So I would argue that there is a "people skills" element to Profession. Sure, if I have the Heal skill I'd know enough about anatomy to pass as a midwife, but there's no guarantee of my bedside manner. My patients don't like me and there's no guarantee I get paid either. On the flipside with Profession: Midwife I would know a little about anything to do with the birthing process, including social skills like keeping the patient calm, what alchemical substances are ok for mom and baby, and how to perform an emergency "C" section. Could I provide healing benefits afterwards? No, that's the Heal skill, but I could probably suggest a length of time average for recovery.
The point is you use Profession specifically to make a living wage. While other skills might sub in, they lack the money-making component so you're not guaranteed of getting paid. You might be a world-renowned historian (Knowledge: History with 5 ranks) but unless you took Profession: Librarian or something then you're just a blowhard or a bookworm that people find standoffish - it would take additional skills such as Diplomacy or a high charisma to make the public pay you for your vaunted skills.
Now for me personally I've also subbed Diplomacy as the catch-all selling skill. If you've got Craft: Weaponsmith and Diplomacy you can take a masterwork spear you found in a dungeon, talk up its amazing workmanship, and try to haggle out a fair to better price. That's 2 skills used though. If you had just put a single rank into Profession: Merchant you could pull off the same effect and be guaranteed at least the opportunity of a decent daily wage in the process.
Tonight on the menu? Chicken. I don't know what else, other than I have to use up some thawed chicken (tenderloins). I personally loathe breaded chicken, but the kids like it. However, I have nothing else - no sides, no starch, not even a recipe. Just... chicken. I have 2 hours to get this figured out.
Personally I'm really looking forward to the geographies and the low PP game aids. I'm starting to get really into sandboxing and it'd be nice to have some overland tips, rules, charts etc.
I've never played S&W. I've seen it but I sort of checked out of "old school D&D" type of play a long time ago. The more I think back on it and go through old notebooks and such, the more I realize I wasn't that into canon AD&D 1e when I was playing decades ago.
Thanks FFG for embracing the PF stuff w/your products.
But, if the OP is level 10, wouldn't he be able to just talk to the familiar?
You're going faerie dragon right? Well, let's see...
It's got Mage Hand and Ghost Sound at will. It also knows your skills. Take one rank in a performance and the 2 of you will be an unstoppable duo on stage. Other things:
- It can be constantly carrying 5lbs of something for you. Depending on the situation, that might be: a change of clothes, a sack of flour, a sack of rocks, your weapons while you're casting, a shield, etc.
- It can generate fanfare every time you enter a room. Also the sound of a dragon's roar for your theme.
- giving it any of the "form" or other polymorph spells opens endless possibilities. Not only do these have obvious combat uses but also having a small or tiny humanoid with a +9 UMD allows the familiar to lob wands, scrolls and what not without any houseruling.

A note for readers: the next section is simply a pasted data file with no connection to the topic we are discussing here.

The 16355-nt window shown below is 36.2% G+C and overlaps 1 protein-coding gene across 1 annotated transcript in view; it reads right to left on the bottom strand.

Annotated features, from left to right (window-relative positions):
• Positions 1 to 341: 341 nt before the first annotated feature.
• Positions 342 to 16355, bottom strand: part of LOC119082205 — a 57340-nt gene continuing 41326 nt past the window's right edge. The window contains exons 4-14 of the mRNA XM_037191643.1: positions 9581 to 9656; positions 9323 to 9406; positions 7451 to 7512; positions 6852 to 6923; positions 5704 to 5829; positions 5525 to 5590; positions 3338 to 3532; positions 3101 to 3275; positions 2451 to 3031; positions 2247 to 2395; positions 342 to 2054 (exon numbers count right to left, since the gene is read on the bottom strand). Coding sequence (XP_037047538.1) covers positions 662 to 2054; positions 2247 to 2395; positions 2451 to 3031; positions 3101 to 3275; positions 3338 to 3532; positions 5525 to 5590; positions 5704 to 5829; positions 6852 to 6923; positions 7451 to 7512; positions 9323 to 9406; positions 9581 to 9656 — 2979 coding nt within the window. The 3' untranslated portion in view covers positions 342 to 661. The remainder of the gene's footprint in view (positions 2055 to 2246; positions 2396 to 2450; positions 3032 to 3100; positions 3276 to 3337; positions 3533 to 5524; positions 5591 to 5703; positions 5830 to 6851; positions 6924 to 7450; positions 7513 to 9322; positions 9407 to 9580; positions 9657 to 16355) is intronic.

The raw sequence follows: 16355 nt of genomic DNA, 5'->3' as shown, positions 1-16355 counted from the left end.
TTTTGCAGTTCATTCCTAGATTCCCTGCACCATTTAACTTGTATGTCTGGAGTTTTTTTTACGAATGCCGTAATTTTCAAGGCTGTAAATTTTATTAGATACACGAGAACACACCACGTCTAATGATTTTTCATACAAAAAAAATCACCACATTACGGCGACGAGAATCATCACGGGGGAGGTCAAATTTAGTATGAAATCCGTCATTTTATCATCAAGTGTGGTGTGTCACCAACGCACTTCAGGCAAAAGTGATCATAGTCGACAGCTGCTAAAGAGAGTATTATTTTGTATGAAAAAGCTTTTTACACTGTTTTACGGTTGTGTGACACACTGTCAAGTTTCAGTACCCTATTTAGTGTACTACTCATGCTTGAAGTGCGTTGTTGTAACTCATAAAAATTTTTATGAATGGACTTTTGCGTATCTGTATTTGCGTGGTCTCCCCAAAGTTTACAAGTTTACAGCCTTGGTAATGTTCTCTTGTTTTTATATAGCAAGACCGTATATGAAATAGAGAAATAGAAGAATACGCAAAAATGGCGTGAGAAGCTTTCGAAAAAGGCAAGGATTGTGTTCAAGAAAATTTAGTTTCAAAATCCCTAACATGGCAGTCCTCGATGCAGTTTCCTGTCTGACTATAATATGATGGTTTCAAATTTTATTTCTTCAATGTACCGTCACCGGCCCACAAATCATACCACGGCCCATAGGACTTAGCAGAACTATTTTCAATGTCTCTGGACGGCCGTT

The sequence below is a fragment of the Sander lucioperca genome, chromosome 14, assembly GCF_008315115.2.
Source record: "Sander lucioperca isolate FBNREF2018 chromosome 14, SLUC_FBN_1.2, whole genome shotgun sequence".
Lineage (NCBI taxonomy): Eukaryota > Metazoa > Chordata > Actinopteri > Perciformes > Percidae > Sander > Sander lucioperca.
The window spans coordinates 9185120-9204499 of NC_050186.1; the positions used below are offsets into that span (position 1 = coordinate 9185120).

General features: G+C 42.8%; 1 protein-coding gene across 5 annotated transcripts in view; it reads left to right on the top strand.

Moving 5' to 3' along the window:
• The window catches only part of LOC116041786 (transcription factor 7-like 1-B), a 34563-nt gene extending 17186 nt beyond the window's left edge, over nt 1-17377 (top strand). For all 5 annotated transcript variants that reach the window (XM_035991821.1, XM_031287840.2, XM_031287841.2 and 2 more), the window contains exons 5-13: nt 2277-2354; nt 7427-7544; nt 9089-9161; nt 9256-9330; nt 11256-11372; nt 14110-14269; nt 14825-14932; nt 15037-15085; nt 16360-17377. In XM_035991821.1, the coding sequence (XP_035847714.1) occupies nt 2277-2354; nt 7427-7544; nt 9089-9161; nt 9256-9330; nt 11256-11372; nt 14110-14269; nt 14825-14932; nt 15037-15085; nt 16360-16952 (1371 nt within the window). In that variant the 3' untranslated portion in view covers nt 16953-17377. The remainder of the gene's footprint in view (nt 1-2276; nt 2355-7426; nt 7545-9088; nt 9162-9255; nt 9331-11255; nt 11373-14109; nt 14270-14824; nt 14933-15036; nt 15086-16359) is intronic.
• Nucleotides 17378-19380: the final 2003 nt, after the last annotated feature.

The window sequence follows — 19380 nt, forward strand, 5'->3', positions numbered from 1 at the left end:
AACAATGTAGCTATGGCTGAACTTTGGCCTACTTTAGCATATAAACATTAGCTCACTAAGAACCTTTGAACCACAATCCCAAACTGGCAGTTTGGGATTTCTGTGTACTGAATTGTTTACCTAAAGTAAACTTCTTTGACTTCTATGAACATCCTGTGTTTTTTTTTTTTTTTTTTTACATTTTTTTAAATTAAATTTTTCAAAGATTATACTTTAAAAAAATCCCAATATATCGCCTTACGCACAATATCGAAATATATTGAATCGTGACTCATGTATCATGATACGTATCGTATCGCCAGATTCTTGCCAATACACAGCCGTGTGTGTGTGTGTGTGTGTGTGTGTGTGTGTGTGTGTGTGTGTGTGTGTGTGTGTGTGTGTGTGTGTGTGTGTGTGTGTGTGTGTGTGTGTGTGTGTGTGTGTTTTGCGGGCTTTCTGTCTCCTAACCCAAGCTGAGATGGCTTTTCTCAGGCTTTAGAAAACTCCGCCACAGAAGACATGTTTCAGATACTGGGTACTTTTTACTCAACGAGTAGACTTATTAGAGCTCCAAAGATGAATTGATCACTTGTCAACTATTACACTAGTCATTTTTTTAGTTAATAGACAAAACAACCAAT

- You have picked a superb scout that can turn invisible 3/day and move up to 100' while still telepathically telling you everything it's experiencing.
- Enlarge Person + Share Spells gives you a small creature with 11 Str. In an absolute emergency that might be just enough to hoist your character into the air for a couple rounds of escape.
- It has a Swim speed. This means it moves 30 through water without making a swim check. That plus it's skill means you've got an ATV for land, air and water assaults.
You've got a really versatile familiar there. I have always reserved mine for out of combat skills, scouting and as a potential flanker or booster with magic items, but a faerie dragon with a few buff spells might not be a bad melee soldier for a few rounds.
Sissyly Tyson, stop trying to overinflate your own worth by appearing cleverer than others. That's bullying. I prefer honesty: I'm short and lumpy and probably will be forgotten a couple years after I'm gone if I don't do something spectacular soon.
People are funny. They are filled with a humor and mirth far greater than most acknowledge and their capacity for joy is neverending. Let us not mock and lament the worth of humanity, but instead nurture and embrace it.
Oh, and also I'm currently winning.
My wife makes an excellent taco soup. I myself make a decent beer cheese soup. Soups in general should happen more often in life IMO.
1. get up on a full day off and grab a bunch of stuff from the kitchen
The best Scottish ale in Minnesota is in my basement :) Though I don't sell my wares, not yet anyway. I'd second old chub for store bought.
Pan you manificent b! I both admire and loathe you all at once. Send me a pint and we'll call it square. ;)
Anyway thanks for the suggestions.
Oh, and funny story about homebrewed libations. So a buddy of mine made some mead and brought it to a weekender game. Although I know WHAT mead is I didn't realize it wasn't the same as beer, so he brings it in, sets it down, and runs out to get settled elsewhere in the rental property. I and a couple other gents pour out huge glasses of the stuff, plus one for the brewer, and toast the weekend. We then proceeded to chug full glasses of mead.